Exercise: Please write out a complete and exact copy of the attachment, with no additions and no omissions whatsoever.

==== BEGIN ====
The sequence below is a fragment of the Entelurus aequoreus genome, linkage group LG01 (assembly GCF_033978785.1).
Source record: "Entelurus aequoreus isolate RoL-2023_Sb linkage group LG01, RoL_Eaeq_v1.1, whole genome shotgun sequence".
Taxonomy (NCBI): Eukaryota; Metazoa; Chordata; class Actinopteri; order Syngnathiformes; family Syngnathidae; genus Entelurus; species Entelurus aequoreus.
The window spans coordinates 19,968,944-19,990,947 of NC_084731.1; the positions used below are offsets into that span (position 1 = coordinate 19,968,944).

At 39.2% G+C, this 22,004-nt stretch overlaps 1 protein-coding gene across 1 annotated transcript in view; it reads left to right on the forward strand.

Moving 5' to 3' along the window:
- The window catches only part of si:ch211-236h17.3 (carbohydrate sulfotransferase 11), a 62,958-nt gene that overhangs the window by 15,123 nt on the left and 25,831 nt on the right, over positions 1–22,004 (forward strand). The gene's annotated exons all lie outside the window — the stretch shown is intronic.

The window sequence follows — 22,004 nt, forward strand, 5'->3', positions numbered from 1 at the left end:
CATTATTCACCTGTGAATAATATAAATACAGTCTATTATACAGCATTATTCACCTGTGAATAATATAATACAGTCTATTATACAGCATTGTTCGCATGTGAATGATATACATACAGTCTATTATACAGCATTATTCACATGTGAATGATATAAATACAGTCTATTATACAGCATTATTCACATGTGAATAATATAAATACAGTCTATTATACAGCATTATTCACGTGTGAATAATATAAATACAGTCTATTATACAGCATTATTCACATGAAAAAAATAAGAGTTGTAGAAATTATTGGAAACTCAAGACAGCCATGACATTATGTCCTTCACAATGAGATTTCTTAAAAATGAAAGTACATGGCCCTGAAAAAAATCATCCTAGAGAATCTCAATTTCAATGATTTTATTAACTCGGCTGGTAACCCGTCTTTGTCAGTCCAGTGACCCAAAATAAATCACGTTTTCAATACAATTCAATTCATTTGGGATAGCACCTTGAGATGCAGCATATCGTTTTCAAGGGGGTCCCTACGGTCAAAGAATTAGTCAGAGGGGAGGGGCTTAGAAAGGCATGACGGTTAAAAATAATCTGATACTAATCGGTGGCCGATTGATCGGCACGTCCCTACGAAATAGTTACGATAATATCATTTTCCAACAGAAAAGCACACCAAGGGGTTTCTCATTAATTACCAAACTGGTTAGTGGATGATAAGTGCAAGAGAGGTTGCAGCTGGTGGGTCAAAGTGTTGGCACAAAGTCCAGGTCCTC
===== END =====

The sequence below is a fragment of the Entelurus aequoreus genome, linkage group LG01 (assembly GCF_033978785.1).
Source record: "Entelurus aequoreus isolate RoL-2023_Sb linkage group LG01, RoL_Eaeq_v1.1, whole genome shotgun sequence".
Taxonomy (NCBI): Eukaryota; Metazoa; Chordata; class Actinopteri; order Syngnathiformes; family Syngnathidae; genus Entelurus; species Entelurus aequoreus.
The window spans coordinates 19,968,944-19,990,947 of NC_084731.1; the positions used below are offsets into that span (position 1 = coordinate 19,968,944).

At 39.2% G+C, this 22,004-nt stretch overlaps 1 protein-coding gene across 1 annotated transcript in view; it reads left to right on the forward strand.

Moving 5' to 3' along the window:
- The window catches only part of si:ch211-236h17.3 (carbohydrate sulfotransferase 11), a 62,958-nt gene that overhangs the window by 15,123 nt on the left and 25,831 nt on the right, over positions 1–22,004 (forward strand). The gene's annotated exons all lie outside the window — the stretch shown is intronic.

The window sequence follows — 22,004 nt, forward strand, 5'->3', positions numbered from 1 at the left end:
CATTATTCACCTGTGAATAATATAAATACAGTCTATTATACAGCATTATTCACCTGTGAATAATATAATACAGTCTATTATACAGCATTGTTCGCATGTGAATGATATACATACAGTCTATTATACAGCATTATTCACATGTGAATGATATAAATACAGTCTATTATACAGCATTATTCACATGTGAATAATATAAATACAGTCTATTATACAGCATTATTCACGTGTGAATAATATAAATACAGTCTATTATACAGCATTATTCACATGAAAAAAATAAGAGTTGTAGAAATTATTGGAAACTCAAGACAGCCATGACATTATGTCCTTCACAATGAGATTTCTTAAAAATGAAAGTACATGGCCCTGAAAAAAATCATCCTAGAGAATCTCAATTTCAATGATTTTATTAACTCGGCTGGTAACCCGTCTTTGTCAGTCCAGTGACCCAAAATAAATCACGTTTTCAATACAATTCAATTCATTTGGGATAGCACCTTGAGATGCAGCATATCGTTTTCAAGGGGGTCCCTACGGTCAAAGAATTAGTCAGAGGGGAGGGGCTTAGAAAGGCATGACGGTTAAAAATAATCTGATACTAATCGGTGGCCGATTGATCGGCACGTCCCTACGAAATAGTTACGATAATATCATTTTCCAACAGAAAAGCACACCAAGGGGTTTCTCATTAATTACCAAACTGGTTAGTGGATGATAAGTGCAAGAGAGGTTGCAGCTGGTGGGTCAAAGTGTTGGCACAAAGTCCAGGTCCTC